If you still had any doubts on whether you have indeed arrived in tiger country, they are promptly dispelled as you hit the last stretch of the Ranikhet road through Dhikuli village. Tiger motifs roar back at you from the signboards of safari operators, road signs, T-shirts hanging at a souvenir shop and what not. Further ahead, the park’s peripheral areas are immediately distinguishable by an increase in the elevation, even as tall conifers rush upon you. The road falls away on one side, into a valley where the Ramganga River skirts along for company.
Resorts on the outskirts of the national park appear whichever way you look, each one promising a more magnificent view of the region than the other. However, a stay in a Forest Rest House inside the jungle is preferable if one wants a real experience of the Jim Corbett National Park. Only select areas in the 521 square kilometers’ expanse of the park are open to tourists. These are classified into five zones named Dhikala, Bijrani, Jhirna, Domunda and Sonanandi.
Dhikala comes highly recommended and is arguably, the most popular. From the gates of the Corbett national park, it takes about two hours on a rocky road to reach the Forest Rest House.
Landscapes and beyond – The misty Himalayan foothills cupping the horizon; the white sandy banks along the cobalt blue Ramganga; the grasslands sparkling in the golden hue of dusk; the bright flares of the sun piercing their way through the thick jungle foliage – arguably no other park in India offers such a breathtaking diversity. As night falls, the jungle comes alive; the serpentine Ramganga gleams under the moonlight and lights twinkle from the villages atop the foothills.
Flights of fancy – Corbett is home to a staggering 600-odd species of birds. A trip to the national park is satisfying even if one only gets to see the spectacular diversity of woodland, grassland, waterside, air and predatory birds. On a morning safari, the stillness of the jungle is broken by the distinct melodious call of the cuckoo. A family of fishing eagles rest on the desolate branches of a withered tree in the midst of the grassland. A sleepy spot bellied eagle owl frowns at you, probably on being disturbed out of its siesta. Lapwings dart ahead of your 4×4 vehicle, flying close to the ground and almost helping you navigate through the muddy tracks. You can spend hours trying to point out one bird’s calls from the other in the harmony that only jungle sounds can compose.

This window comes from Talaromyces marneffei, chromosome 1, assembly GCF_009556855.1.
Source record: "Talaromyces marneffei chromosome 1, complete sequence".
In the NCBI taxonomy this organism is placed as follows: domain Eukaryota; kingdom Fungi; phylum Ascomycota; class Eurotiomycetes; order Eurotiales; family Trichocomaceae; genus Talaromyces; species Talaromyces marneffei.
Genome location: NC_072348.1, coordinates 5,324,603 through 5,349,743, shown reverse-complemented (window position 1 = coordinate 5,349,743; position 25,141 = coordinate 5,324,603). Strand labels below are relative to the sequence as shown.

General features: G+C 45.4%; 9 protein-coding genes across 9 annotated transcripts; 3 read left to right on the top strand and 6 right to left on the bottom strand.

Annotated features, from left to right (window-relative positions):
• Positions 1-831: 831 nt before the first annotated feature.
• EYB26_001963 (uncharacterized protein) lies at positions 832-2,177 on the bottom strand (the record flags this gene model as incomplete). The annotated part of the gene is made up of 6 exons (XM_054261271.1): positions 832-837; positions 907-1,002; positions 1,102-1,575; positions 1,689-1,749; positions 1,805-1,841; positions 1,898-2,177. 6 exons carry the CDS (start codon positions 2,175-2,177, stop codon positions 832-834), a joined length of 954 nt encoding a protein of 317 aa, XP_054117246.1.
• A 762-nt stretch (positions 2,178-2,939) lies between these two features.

Slow and Steady – One can opt to see the jungle on an elephant safari, a completely different experience from the 4×4 rides. Put aside any fears of losing your balance atop the pachyderm, they have years of training and experience to gently plod through the jungle. While 4×4 safaris ply on the tracks, it is only on an elephant that you can get an opportunity to go deep inside the forest. Patience is certainly an occupational hazard, as the area covered by an elephant is far lesser – but it offers a unique and almost refreshing perspective on the jungle. The towering trees, the whirr of the crickets, the heady smells of the flowers; an elephant safari literally and figuratively gives you a high!
The eye of the tiger – Corbett is home to many tigers now, with the population having gone up in recent years thanks to Project Tiger and other conservation efforts. However, the chances of a spotting one are rare given the abundant cover the forest offers. At this point, it is important to re-emphasize that a trip to Corbett or any other forest should not be centered on spotting a tiger alone. While tigers are undoubtedly majestic creatures, a jungle needs to be enjoyed for what it is – a veritable treasure trove of diverse flora and fauna. Deer, jackals, wild elephants, nilgais – though more commonly spotted are no less marvelous. And as a responsible tourist, one must learn to take in all these sights than lose sleep over the tiger you couldn’t spot. Because only when you start appreciating the different sights and sounds of the jungle, can you really understand the joys of being in the very lap of Mother Nature!
Getting there: From Delhi, take the Ranikhet Express, an overnight train from the Old Delhi railway station to Ramnagar, the nearest railhead. Otherwise, you can drive down about 295 kilometers through Hapur, Garhmukteshwar and the Moradabad bypass.
Stay options: You can book accommodation through a reputed safari operator (Tigerland Safaris is a good option) or online at www.corbettonline.uk.gov.in. The accommodation at a Forest Rest House is basic but comfortable and comes with all meals included. Please note you cannot take your own vehicle into the park. Only a limited number of authorised 4×4 vehicles are allowed inside at any point in time – so plan and book in advance!
Top Tip: Don’t talk loudly or shout on seeing a wild animal during the safari and be careful not to throw any plastic bottles, packets and any such rubbish.
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